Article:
Is doing more with less starting to wane in organisations? Recent figures from the Bank of England showed that productivity levels have fallen by 0.5%, lower than countries such as Spain and Italy who are still struggling with significant economic challenges and waves of public protest about austerity and unemployment.
For UK managers in the workplace, 76% say the economic climate remains their biggest challenge according to our Management Agenda survey. There’s no doubt that managers are between a rock and a hard place – motivating their teams to achieve their goals while at the same time pairing back the resources with which they have to do it. And then of course, there’s the HR function, which historically has been seen as out of touch with operational reality. In our survey, priorities for HR professionals continue to be change management, managing workloads, staff morale, reduced revenues and budgets. But are these priorities what managers need?
Is HR seen to be adding value to the business?
In traditional style, let’s look at the good news first. This year we see an overall improvement from the last year in the proportion of managers reporting that HR is adding value to the business. These improvements related to HR being credible, proactive, strategic, influential and customer-focused.
If you look under the surface, two things stand out. Where managers see HR adding most value remains in operational and transactional areas such as managing the process of redundancies or the interpretation of employment law. Where managers want HR to add more value is in more strategic areas, like organisation-wide development, workforce planning and retention.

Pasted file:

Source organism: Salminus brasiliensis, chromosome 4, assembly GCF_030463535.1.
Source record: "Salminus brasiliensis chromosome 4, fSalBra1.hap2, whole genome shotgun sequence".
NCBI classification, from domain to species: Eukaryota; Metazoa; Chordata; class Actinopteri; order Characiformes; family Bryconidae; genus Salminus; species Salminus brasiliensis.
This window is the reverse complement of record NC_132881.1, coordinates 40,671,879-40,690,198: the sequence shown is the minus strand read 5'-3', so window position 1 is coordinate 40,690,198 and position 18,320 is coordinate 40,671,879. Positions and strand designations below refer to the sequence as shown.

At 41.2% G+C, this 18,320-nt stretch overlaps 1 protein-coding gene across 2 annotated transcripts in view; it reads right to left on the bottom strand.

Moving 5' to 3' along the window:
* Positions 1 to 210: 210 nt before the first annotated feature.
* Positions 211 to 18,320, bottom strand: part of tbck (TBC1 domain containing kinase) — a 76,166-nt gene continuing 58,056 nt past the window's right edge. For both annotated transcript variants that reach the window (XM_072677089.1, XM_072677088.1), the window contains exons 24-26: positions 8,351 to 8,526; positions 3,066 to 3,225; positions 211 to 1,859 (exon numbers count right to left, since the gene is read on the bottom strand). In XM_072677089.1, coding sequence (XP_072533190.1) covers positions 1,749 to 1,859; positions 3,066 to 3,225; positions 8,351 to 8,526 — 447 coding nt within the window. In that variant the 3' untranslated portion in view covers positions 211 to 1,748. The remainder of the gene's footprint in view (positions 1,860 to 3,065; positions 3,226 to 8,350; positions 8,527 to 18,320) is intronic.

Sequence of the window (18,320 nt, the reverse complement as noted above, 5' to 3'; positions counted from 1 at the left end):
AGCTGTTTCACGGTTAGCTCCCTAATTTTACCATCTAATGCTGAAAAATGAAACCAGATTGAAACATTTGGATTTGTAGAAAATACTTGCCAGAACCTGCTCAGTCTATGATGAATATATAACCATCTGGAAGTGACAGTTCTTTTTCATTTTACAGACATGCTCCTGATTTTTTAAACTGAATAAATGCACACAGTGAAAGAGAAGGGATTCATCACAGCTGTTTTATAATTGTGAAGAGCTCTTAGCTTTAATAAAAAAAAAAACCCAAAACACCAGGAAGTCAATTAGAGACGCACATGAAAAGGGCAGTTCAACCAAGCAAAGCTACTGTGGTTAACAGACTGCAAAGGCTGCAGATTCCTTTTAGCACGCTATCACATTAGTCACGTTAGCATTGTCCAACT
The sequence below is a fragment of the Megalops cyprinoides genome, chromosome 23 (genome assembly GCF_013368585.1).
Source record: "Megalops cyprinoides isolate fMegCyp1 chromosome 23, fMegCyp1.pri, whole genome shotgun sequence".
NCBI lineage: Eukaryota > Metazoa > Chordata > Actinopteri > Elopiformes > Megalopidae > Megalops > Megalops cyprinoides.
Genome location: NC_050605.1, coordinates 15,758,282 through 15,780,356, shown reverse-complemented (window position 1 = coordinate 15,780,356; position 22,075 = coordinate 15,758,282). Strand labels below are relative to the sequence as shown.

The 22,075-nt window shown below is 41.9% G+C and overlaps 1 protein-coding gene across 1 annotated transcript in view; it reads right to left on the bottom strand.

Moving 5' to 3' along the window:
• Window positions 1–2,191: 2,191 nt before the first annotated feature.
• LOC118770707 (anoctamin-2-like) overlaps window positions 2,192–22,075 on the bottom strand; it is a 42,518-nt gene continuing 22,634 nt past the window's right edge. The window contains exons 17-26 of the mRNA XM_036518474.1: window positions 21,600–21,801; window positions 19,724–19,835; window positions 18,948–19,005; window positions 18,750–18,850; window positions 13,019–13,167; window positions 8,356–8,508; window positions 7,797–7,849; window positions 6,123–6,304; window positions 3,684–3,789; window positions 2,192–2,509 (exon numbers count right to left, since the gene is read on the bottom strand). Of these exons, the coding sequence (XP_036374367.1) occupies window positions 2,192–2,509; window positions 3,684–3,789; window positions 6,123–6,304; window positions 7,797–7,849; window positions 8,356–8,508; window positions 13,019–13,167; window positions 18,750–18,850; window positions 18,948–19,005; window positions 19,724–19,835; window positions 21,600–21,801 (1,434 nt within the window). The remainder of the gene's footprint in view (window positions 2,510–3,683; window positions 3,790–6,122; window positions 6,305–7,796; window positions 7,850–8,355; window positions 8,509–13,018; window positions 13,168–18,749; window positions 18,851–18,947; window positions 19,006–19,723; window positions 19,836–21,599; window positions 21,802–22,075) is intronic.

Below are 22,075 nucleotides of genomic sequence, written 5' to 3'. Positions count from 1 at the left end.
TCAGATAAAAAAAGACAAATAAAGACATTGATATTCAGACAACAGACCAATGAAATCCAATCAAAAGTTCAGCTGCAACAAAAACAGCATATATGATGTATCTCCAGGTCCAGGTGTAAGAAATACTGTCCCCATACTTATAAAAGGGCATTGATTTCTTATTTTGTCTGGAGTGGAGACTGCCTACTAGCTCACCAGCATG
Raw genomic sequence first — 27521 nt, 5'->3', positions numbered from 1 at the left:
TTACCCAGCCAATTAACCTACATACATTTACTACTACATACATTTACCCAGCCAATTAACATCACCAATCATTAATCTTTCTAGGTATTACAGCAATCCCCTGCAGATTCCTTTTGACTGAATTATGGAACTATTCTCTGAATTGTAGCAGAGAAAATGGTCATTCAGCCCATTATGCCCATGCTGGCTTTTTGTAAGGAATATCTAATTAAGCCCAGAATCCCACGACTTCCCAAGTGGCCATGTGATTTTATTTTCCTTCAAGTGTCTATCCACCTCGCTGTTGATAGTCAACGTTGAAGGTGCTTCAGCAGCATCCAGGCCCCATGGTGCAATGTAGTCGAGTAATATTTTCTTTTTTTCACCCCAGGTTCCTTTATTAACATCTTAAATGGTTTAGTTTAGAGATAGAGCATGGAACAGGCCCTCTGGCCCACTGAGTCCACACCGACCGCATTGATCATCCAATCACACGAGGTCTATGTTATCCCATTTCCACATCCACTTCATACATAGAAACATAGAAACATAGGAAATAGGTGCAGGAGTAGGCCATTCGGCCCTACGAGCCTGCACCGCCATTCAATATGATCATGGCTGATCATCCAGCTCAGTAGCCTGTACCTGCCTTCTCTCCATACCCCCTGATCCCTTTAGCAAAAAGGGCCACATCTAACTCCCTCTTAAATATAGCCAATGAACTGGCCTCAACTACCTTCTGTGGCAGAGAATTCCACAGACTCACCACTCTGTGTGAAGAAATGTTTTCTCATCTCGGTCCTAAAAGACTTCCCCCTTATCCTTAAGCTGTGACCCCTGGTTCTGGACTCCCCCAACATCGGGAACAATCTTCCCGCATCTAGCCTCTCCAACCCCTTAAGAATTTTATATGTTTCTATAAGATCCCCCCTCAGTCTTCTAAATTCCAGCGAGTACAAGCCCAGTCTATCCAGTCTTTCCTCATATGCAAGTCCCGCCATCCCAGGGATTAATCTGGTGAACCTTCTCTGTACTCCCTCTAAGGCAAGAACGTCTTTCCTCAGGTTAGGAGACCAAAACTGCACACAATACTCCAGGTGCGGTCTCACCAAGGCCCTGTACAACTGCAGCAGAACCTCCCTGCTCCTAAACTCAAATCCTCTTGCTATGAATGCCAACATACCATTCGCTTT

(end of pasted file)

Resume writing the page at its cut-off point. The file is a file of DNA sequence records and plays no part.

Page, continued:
Managers are sending a very clear message: not only is it crucial for operational HR activities to be undertaken effectively, but there is a need for more strategic expertise, which is seen as having higher potential for added value by managers in the business.
What does being more strategic actually mean?
We asked this question in our research and found that the specific factors that have a strong positive relationship with strategic performance are all on ‘the people agenda’. These include:
- Effectiveness of leadership
- Strength of collective sense of purpose
- Effectiveness of change management
- Effectiveness of talent management
- Quality of performance management
- Competence of line managers
- Credibility of HR
- Levels of well-being at work
- Employee engagement and happiness.
This is more good news for any HR team.
Conversely, there are some pitfalls for HR to avoid. Not surprisingly, the factors found to have a strong negative relationship with strategic performance include:
- Lack of role clarity
- Lack of control over work
- Problematic policies and procedures
- Poor communication
- Lack of support
- Poor employee relations
- Competing agendas at senior levels
- Poor management of promotions
- Unequal terms and conditions
- Competition for resources
In times where businesses succeed or fail, an organisation’s strategic performance depends so much on the human factors. If we want to enhance the value we bring to the business we should pay closer attention to these factors.
How would you score against these in your organisation, and what could HR be doing to make a difference?